Madonna & Kabbalah Centre Focus of Stinging Newsweek Investigation
Many articles over the years have highlighted funny business at the Kabbalah Centre. When we moved to LA just under two years ago, it turns out that we moved in on the same street as the family that runs the Centre – but on the LA part of the street.
The Kabbalah Centre is huge here – with a large building, schools, programs, and many devotees. Many of them live in and around the Centre and can be spotted with their all-white Shabbat outfits.
While some say the Centre has brought them great spiritual insights, other say it has left them stranded and in debt. The recent article in Newsweek offers an unflattering view of what is going on. It seems that funds Madonna raised to help orphans in Malawi — and build a huge girls school — went instead to support the Kabbalah Centre in America. Undoubtedly, the supporters will say that the writer got things wrong – but the facts of the article are difficult to disprove. Only a fraction of the money raised for the project ever went to Malawi.
Despite the fundraising success of Raising Malawi, which collected a reported $18 million in donations and spent $3.8 million on the planned academy, the girls’ school has been abandoned and the Raising Malawi foundation has imploded.
In addition to uncovering the unsettling view of things inside Raising Malawi, the article also reveals some more info on the secretive world of the founders of the Centre. It appears that the Berg’s entire lifestyle is underwritten by the Centre. BTW, while the Berg’s live in nice homes, they are not gigantic by Beverly Hills standards.
Back to Malawi.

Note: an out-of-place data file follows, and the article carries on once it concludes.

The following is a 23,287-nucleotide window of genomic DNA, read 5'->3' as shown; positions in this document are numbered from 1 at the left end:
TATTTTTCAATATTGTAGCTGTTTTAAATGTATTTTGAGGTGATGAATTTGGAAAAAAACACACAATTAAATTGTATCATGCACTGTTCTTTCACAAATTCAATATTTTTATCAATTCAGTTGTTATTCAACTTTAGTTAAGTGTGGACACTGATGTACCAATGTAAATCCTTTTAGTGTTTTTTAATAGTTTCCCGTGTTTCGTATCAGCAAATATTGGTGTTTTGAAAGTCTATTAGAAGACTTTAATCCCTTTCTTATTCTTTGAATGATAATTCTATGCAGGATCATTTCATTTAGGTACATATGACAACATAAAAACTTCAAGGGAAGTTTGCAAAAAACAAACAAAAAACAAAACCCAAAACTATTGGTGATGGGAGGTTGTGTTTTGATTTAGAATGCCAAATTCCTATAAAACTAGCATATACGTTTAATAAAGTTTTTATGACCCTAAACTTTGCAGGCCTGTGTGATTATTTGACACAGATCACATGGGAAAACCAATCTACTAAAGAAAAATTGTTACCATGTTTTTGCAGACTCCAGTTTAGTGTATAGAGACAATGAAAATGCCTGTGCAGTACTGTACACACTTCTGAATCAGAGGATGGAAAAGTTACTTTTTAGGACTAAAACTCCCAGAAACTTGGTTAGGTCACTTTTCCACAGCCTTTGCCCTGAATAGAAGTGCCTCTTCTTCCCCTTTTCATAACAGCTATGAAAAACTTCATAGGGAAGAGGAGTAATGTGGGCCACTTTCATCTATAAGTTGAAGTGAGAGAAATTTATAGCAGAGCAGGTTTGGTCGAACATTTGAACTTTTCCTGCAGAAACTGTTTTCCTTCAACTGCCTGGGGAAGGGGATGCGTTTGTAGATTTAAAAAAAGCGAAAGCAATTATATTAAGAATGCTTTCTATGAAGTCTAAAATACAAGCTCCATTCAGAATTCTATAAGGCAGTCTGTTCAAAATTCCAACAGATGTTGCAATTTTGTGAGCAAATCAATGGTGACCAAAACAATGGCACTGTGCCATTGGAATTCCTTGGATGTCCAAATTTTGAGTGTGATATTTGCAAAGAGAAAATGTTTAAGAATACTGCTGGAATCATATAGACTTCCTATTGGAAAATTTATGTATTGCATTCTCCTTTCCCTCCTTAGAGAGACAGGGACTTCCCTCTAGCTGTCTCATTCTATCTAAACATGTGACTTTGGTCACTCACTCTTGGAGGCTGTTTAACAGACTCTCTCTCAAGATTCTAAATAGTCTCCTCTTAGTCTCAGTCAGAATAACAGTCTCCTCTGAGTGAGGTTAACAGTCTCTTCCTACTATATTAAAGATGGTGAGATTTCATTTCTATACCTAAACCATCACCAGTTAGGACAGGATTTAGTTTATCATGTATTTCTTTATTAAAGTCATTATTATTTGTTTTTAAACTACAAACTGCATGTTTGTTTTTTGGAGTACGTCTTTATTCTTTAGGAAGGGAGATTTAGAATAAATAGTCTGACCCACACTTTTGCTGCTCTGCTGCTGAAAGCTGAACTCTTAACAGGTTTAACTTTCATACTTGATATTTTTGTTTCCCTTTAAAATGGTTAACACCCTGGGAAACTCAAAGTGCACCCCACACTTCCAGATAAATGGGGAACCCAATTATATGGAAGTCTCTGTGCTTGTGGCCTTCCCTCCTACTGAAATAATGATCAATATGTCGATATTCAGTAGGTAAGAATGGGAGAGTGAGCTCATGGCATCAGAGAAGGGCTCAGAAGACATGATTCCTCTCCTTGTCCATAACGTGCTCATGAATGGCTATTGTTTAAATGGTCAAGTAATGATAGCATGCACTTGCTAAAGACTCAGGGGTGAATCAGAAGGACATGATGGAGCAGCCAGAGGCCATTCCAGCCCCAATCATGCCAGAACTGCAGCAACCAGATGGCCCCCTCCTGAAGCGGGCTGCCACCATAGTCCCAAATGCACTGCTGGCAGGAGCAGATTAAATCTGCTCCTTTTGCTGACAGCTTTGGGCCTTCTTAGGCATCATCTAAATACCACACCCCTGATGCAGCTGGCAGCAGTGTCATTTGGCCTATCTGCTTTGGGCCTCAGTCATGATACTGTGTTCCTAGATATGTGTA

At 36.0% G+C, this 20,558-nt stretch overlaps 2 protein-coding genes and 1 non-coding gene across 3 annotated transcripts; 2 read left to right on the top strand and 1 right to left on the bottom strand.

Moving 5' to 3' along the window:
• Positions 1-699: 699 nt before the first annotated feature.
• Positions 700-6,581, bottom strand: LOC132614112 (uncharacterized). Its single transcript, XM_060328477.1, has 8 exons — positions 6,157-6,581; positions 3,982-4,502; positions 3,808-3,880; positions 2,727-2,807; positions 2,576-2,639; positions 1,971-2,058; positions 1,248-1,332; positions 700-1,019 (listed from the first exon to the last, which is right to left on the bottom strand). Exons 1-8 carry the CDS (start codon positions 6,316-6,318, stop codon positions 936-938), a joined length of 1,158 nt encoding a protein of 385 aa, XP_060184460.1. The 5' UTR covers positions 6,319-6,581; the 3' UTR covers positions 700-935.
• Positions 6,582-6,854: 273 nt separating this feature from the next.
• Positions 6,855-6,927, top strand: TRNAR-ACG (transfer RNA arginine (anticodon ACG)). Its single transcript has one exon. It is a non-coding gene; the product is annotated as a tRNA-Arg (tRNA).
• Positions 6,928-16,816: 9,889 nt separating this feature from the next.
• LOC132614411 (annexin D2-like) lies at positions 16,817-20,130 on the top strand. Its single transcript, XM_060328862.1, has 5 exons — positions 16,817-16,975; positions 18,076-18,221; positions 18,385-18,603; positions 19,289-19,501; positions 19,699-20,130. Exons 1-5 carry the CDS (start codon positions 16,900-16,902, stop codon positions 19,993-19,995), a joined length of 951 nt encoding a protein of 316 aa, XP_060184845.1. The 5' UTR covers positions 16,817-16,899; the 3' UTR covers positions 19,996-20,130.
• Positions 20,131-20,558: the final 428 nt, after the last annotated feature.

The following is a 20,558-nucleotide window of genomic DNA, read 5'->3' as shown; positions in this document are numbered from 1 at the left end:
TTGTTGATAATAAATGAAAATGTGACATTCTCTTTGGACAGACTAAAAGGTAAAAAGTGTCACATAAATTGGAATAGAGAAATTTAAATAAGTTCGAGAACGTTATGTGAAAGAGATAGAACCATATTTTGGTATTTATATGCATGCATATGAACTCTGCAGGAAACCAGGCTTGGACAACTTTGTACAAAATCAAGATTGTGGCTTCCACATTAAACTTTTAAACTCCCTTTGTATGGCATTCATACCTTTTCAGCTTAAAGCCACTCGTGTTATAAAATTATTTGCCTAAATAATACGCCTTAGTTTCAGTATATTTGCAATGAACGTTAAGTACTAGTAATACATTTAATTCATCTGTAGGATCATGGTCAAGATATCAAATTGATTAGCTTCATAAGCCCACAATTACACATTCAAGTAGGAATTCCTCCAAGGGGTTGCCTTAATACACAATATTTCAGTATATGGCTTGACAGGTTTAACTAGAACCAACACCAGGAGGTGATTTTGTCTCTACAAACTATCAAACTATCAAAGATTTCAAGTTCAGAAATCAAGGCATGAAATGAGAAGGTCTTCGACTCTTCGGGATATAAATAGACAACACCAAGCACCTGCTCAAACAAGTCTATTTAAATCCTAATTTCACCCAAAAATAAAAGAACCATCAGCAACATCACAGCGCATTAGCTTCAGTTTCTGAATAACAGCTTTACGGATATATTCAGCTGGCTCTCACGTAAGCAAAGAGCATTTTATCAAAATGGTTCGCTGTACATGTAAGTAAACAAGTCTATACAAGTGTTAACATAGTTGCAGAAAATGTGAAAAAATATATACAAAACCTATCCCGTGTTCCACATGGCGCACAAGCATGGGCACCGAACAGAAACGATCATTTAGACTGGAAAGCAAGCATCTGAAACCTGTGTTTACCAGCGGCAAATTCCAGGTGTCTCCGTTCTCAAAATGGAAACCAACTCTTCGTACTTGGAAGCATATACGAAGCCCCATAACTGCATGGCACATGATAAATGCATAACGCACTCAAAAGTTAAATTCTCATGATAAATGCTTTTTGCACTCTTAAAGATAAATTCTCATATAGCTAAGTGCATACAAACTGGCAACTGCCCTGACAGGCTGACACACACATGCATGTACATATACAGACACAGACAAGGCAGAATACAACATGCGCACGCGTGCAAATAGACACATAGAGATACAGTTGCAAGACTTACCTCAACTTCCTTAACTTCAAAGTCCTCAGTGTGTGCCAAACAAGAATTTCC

The more important fact seems to be that only $850,000 of the $3.8 million spent on the academy was paid out in Malawi. The lion’s share, almost $3 million, was spent by the Kabbalah Centre’s office in L.A. under the watch of the center’s Michael Berg.
With a grand-jury investigation of the Centre in NY, and California lawsuits in the courts, undoubtedly more info will be forthcoming.
All this points to a great deal of questions, and not so many good answers.
Illustration by Guekit: Nina Berman / Sipa (Philip Berg); Mike Hutchings / Reuters-Landov (Madonna); East News-Polaris (Karen Berg); Amos Gumulira / AFP-Getty Images (Michael Berg); Michelly Rall / Getty Images (sign)From left: Philip Berg, Madonna, Karen Berg, and Michael Berg.
One year ago, Madonna squatted in the rust-colored dirt of a sprawling empty lot outside Lilongwe, the capital of Malawi, one of the poorest countries in the world. With curious villagers and invited photographers crowding around, she laid the ceremonial first brick for a planned $15 million girls’ academy, a noble mission in a nation where only 27 percent of girls attend secondary school. In a blog post on the website of her Raising Malawi foundation, she wrote that the brick, inscribed with the words “Dare to Dream,” was “not just the bedrock to a school—it is a foundation for our shared future.”